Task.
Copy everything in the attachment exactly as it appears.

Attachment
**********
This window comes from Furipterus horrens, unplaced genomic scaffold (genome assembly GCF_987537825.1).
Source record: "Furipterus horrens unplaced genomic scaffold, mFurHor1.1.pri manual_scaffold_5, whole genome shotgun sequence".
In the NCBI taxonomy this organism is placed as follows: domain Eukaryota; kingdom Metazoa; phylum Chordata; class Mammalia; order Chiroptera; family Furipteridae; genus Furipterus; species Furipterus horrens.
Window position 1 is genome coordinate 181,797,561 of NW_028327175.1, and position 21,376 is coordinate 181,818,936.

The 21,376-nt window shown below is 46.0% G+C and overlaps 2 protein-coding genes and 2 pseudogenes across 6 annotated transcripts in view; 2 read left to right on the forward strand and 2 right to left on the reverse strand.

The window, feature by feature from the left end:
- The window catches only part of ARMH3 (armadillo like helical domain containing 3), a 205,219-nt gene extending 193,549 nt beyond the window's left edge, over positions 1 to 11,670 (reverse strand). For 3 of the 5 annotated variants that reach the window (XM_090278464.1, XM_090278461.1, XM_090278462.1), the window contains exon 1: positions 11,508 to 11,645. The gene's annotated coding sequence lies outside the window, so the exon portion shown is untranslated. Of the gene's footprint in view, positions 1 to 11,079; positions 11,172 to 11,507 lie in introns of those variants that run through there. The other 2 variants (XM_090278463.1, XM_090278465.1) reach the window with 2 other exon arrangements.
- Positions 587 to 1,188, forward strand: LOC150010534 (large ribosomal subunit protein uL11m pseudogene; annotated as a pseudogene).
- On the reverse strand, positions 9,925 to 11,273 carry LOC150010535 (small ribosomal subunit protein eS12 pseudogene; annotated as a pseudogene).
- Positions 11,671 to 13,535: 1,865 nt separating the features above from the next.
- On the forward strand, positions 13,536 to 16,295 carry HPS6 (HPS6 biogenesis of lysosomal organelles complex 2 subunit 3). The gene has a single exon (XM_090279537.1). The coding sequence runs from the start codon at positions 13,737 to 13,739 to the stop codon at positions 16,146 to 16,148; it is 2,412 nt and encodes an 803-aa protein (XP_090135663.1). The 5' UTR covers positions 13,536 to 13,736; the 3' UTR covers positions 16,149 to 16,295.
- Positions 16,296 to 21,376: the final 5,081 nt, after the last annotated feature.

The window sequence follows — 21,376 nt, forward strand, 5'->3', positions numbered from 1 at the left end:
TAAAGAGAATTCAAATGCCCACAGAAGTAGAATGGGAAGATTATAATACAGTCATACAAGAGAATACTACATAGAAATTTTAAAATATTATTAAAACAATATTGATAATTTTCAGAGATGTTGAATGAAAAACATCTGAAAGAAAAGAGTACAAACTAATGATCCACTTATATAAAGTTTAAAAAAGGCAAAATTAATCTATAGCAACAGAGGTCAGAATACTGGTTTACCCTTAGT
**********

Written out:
This window comes from Furipterus horrens, unplaced genomic scaffold (genome assembly GCF_987537825.1).
Source record: "Furipterus horrens unplaced genomic scaffold, mFurHor1.1.pri manual_scaffold_5, whole genome shotgun sequence".
In the NCBI taxonomy this organism is placed as follows: domain Eukaryota; kingdom Metazoa; phylum Chordata; class Mammalia; order Chiroptera; family Furipteridae; genus Furipterus; species Furipterus horrens.
Window position 1 is genome coordinate 181,797,561 of NW_028327175.1, and position 21,376 is coordinate 181,818,936.

The 21,376-nt window shown below is 46.0% G+C and overlaps 2 protein-coding genes and 2 pseudogenes across 6 annotated transcripts in view; 2 read left to right on the forward strand and 2 right to left on the reverse strand.

The window, feature by feature from the left end:
- The window catches only part of ARMH3 (armadillo like helical domain containing 3), a 205,219-nt gene extending 193,549 nt beyond the window's left edge, over positions 1 to 11,670 (reverse strand). For 3 of the 5 annotated variants that reach the window (XM_090278464.1, XM_090278461.1, XM_090278462.1), the window contains exon 1: positions 11,508 to 11,645. The gene's annotated coding sequence lies outside the window, so the exon portion shown is untranslated. Of the gene's footprint in view, positions 1 to 11,079; positions 11,172 to 11,507 lie in introns of those variants that run through there. The other 2 variants (XM_090278463.1, XM_090278465.1) reach the window with 2 other exon arrangements.
- Positions 587 to 1,188, forward strand: LOC150010534 (large ribosomal subunit protein uL11m pseudogene; annotated as a pseudogene).
- On the reverse strand, positions 9,925 to 11,273 carry LOC150010535 (small ribosomal subunit protein eS12 pseudogene; annotated as a pseudogene).
- Positions 11,671 to 13,535: 1,865 nt separating the features above from the next.
- On the forward strand, positions 13,536 to 16,295 carry HPS6 (HPS6 biogenesis of lysosomal organelles complex 2 subunit 3). The gene has a single exon (XM_090279537.1). The coding sequence runs from the start codon at positions 13,737 to 13,739 to the stop codon at positions 16,146 to 16,148; it is 2,412 nt and encodes an 803-aa protein (XP_090135663.1). The 5' UTR covers positions 13,536 to 13,736; the 3' UTR covers positions 16,149 to 16,295.
- Positions 16,296 to 21,376: the final 5,081 nt, after the last annotated feature.

The window sequence follows — 21,376 nt, forward strand, 5'->3', positions numbered from 1 at the left end:
TAAAGAGAATTCAAATGCCCACAGAAGTAGAATGGGAAGATTATAATACAGTCATACAAGAGAATACTACATAGAAATTTTAAAATATTATTAAAACAATATTGATAATTTTCAGAGATGTTGAATGAAAAACATCTGAAAGAAAAGAGTACAAACTAATGATCCACTTATATAAAGTTTAAAAAAGGCAAAATTAATCTATAGCAACAGAGGTCAGAATACTGGTTTACCCTTAGT